I am writing this article on December 15th 2020.That means twenty years ago, to the day, a masterpiece was released into U.S theaters. What can be said about Requiem For a Dream that hasn’t already been said? It’s powerful? It’s upsetting? It’s one of the most distressing movies released in the last several decades? Yes. All of that and more. Yet, I’m making it sound terrible. Why would you watch such a harrowing film? It’s because Requiem for a Dream is worth the distressing journey. Here is a movie that excels at every level. Acting. Editing. Direction. Cinematography. The film is always inventive in the way it presents its material.
If you’ve never heard of Requiem for a Dream, let me give you a quick rundown. The film follows four characters: There’s Sarah Goldfarb (Ellen Burstyn), her son Harry (Jared Leto), Harry’s girlfriend Marion (Jennifer Connelly), and their friend Tyrone (Marlon Wayans). Sarah is a widow who consumes copious amounts of television. Harry and Marion are a couple completely infatuated with each other. Marion is interested in fashion and they talk about opening a clothing store for her designs. Tyrone and Harry are close (some would say even best) friends. They have a plan to sell a product and move up in the world. The only problem is that that product is heroin.
Yes, Harry, Marion, and Tyrone are all addicted to the drug. Sarah, meanwhile, is trying to lose weight so she can fit into a red dress she wore at Harry’ high school graduation (her late husband was very fond of it). When she gets a call to be on a TV show she religiously watches, she has an even bigger drive to fit into the dress. Diet books aren’t doing it though so she goes to the doctor and gets prescribed diet pills. Soon all four characters will learn how far addiction will take them.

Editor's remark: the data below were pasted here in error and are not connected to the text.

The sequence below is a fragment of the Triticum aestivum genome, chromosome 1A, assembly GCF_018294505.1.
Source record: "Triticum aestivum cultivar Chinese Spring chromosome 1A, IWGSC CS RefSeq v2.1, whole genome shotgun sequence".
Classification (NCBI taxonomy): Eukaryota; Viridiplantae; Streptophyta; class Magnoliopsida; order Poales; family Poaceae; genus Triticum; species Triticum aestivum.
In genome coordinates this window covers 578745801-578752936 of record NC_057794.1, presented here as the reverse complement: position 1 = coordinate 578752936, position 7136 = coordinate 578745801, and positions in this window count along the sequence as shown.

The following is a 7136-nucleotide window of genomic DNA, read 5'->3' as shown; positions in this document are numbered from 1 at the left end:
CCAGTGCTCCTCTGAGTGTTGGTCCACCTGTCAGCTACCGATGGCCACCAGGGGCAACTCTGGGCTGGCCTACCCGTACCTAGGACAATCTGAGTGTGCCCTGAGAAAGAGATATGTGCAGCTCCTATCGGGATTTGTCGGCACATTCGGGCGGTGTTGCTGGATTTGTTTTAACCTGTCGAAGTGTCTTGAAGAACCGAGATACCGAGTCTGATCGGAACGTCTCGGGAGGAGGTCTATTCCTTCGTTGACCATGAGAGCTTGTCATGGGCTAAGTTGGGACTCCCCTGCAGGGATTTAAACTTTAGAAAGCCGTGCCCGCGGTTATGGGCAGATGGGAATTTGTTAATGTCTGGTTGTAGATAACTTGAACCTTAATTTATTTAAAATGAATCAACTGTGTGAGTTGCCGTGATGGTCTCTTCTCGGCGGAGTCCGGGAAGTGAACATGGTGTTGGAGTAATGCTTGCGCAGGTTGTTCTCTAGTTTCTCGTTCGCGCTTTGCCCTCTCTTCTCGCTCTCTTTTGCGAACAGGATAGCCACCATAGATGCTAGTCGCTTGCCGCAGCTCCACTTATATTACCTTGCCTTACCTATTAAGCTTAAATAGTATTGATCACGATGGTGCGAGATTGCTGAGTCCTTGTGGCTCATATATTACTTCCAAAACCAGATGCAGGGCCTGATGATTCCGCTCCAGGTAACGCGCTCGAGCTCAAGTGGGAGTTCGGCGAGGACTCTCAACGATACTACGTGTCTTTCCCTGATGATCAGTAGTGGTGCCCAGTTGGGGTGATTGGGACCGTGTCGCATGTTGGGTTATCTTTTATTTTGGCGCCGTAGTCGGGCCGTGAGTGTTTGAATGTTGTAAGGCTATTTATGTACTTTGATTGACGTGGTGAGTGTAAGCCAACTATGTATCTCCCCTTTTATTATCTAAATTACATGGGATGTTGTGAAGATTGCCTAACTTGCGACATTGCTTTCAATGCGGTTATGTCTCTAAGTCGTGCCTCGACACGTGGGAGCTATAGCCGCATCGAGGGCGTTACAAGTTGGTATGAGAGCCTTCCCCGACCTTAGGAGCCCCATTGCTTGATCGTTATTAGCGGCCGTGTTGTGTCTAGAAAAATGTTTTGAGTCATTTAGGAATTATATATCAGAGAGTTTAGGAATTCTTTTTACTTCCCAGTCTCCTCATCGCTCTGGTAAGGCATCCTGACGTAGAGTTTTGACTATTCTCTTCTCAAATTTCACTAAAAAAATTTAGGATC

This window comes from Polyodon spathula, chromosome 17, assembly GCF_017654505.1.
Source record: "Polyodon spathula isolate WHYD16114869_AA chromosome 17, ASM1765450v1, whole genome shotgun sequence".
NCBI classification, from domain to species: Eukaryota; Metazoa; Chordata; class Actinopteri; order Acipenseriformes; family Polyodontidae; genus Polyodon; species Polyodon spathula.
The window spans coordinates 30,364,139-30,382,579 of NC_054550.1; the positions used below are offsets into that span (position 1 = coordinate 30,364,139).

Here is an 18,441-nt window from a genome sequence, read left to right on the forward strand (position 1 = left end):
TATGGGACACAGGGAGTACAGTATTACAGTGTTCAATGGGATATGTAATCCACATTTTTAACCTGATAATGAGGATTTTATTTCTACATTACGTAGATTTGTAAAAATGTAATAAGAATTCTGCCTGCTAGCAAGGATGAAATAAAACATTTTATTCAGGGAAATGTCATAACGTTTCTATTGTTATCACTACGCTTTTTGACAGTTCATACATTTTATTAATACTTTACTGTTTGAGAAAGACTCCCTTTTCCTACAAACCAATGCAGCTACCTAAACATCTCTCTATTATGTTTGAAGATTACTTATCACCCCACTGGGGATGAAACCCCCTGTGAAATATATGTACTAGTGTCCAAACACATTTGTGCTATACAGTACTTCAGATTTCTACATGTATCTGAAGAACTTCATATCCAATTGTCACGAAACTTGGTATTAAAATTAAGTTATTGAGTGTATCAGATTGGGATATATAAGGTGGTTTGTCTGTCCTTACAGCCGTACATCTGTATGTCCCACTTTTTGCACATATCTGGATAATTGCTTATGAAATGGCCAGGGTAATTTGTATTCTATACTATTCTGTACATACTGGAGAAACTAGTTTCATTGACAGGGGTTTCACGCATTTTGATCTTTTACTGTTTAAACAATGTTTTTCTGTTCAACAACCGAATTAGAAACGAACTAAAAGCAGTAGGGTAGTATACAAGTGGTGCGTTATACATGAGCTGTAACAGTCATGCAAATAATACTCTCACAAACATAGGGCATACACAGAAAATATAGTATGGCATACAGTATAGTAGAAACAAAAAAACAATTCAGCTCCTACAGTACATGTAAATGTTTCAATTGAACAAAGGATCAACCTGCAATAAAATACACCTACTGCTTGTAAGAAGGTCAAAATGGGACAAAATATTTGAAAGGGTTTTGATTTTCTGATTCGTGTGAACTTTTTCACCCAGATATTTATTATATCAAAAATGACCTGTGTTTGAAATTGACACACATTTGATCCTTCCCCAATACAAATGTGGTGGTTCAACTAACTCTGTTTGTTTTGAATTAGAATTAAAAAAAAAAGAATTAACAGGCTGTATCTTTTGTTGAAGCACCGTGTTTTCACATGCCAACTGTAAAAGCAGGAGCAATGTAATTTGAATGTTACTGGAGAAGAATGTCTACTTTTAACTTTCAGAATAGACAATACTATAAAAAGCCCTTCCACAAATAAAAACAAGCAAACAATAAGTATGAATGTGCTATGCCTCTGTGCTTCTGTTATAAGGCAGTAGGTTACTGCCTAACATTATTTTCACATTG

The effect of the film is something similar to the films of British director Steve McQueen.McQueen directed 2011’s sex-addiction-drama Shame as well as the 2013 Best-Picture-winner 12 Years a Slave. After both those films, I felt emotionally drained. Michael Fassbender’s character in Shame is much like the characters in Requiem in that both their lives revolve around getting their fix. Addiction doesn’t care about their pride or dignity or well-being. It just wants you to feed it no matter what. I’ve only seen Shame and 12 Years a Slave once (both back when they were released in theaters). However, it’s been enough years that I would experience them all over again. That’s how good of films they are. I feel the same way about Requiem.